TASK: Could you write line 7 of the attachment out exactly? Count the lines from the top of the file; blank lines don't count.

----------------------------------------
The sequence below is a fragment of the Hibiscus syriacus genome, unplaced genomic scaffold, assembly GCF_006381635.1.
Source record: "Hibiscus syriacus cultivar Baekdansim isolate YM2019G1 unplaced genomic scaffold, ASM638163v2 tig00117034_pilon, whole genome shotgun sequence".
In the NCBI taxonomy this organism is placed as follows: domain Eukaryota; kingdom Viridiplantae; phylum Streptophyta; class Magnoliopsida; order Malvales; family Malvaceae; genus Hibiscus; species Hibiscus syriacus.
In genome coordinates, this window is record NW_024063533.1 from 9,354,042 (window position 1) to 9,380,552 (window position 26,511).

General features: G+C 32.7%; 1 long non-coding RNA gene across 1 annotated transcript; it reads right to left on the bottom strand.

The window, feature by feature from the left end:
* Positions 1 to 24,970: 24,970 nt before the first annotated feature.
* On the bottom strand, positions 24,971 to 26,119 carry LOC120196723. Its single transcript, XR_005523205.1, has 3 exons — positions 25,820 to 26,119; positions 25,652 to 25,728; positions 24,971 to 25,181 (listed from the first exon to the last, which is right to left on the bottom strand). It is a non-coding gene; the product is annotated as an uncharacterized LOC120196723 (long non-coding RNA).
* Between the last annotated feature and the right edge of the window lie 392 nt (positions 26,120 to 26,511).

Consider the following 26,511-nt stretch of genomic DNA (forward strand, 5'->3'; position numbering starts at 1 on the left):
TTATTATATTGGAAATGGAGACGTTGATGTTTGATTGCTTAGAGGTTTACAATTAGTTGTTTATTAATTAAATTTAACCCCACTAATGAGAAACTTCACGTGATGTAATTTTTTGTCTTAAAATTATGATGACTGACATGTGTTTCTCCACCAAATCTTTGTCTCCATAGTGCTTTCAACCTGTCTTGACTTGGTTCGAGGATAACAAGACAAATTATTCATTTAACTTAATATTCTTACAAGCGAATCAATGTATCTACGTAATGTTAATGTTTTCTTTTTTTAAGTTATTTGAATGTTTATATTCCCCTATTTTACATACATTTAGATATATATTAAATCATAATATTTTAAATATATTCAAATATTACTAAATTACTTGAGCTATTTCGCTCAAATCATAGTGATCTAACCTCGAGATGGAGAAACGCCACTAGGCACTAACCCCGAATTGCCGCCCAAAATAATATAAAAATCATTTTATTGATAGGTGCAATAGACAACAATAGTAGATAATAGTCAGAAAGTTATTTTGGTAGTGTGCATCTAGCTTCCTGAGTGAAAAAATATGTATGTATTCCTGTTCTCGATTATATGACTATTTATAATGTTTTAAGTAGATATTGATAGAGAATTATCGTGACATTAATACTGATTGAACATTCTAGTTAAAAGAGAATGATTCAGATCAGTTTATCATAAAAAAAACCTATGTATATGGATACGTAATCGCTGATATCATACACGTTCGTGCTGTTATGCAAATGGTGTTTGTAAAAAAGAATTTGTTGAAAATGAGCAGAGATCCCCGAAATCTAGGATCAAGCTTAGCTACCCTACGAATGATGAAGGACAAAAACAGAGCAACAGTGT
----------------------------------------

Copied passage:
* Positions 1 to 24,970: 24,970 nt before the first annotated feature.